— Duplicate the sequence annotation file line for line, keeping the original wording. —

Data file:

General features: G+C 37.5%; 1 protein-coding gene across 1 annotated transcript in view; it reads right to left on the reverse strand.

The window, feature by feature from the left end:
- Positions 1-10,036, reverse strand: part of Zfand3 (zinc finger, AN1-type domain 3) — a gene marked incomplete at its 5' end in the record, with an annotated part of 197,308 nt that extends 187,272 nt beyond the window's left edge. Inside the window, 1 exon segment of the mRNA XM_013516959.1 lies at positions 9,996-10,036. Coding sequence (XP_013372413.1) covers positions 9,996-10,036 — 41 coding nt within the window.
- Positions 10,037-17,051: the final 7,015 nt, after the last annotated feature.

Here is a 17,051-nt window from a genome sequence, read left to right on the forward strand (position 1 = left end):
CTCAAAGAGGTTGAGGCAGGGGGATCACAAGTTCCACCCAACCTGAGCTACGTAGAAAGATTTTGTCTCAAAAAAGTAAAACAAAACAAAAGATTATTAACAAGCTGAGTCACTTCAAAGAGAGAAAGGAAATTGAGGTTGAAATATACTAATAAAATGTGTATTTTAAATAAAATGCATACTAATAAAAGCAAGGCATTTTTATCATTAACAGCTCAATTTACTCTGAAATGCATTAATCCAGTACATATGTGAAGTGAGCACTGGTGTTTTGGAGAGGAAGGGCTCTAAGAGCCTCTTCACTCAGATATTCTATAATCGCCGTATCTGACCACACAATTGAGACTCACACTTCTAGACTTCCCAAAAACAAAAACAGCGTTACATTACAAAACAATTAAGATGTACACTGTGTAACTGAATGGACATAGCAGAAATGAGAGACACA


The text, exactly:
General features: G+C 37.5%; 1 protein-coding gene across 1 annotated transcript in view; it reads right to left on the reverse strand.

The window, feature by feature from the left end:
- Positions 1-10,036, reverse strand: part of Zfand3 (zinc finger, AN1-type domain 3) — a gene marked incomplete at its 5' end in the record, with an annotated part of 197,308 nt that extends 187,272 nt beyond the window's left edge. Inside the window, 1 exon segment of the mRNA XM_013516959.1 lies at positions 9,996-10,036. Coding sequence (XP_013372413.1) covers positions 9,996-10,036 — 41 coding nt within the window.
- Positions 10,037-17,051: the final 7,015 nt, after the last annotated feature.

Here is a 17,051-nt window from a genome sequence, read left to right on the forward strand (position 1 = left end):
CTCAAAGAGGTTGAGGCAGGGGGATCACAAGTTCCACCCAACCTGAGCTACGTAGAAAGATTTTGTCTCAAAAAAGTAAAACAAAACAAAAGATTATTAACAAGCTGAGTCACTTCAAAGAGAGAAAGGAAATTGAGGTTGAAATATACTAATAAAATGTGTATTTTAAATAAAATGCATACTAATAAAAGCAAGGCATTTTTATCATTAACAGCTCAATTTACTCTGAAATGCATTAATCCAGTACATATGTGAAGTGAGCACTGGTGTTTTGGAGAGGAAGGGCTCTAAGAGCCTCTTCACTCAGATATTCTATAATCGCCGTATCTGACCACACAATTGAGACTCACACTTCTAGACTTCCCAAAAACAAAAACAGCGTTACATTACAAAACAATTAAGATGTACACTGTGTAACTGAATGGACATAGCAGAAATGAGAGACACA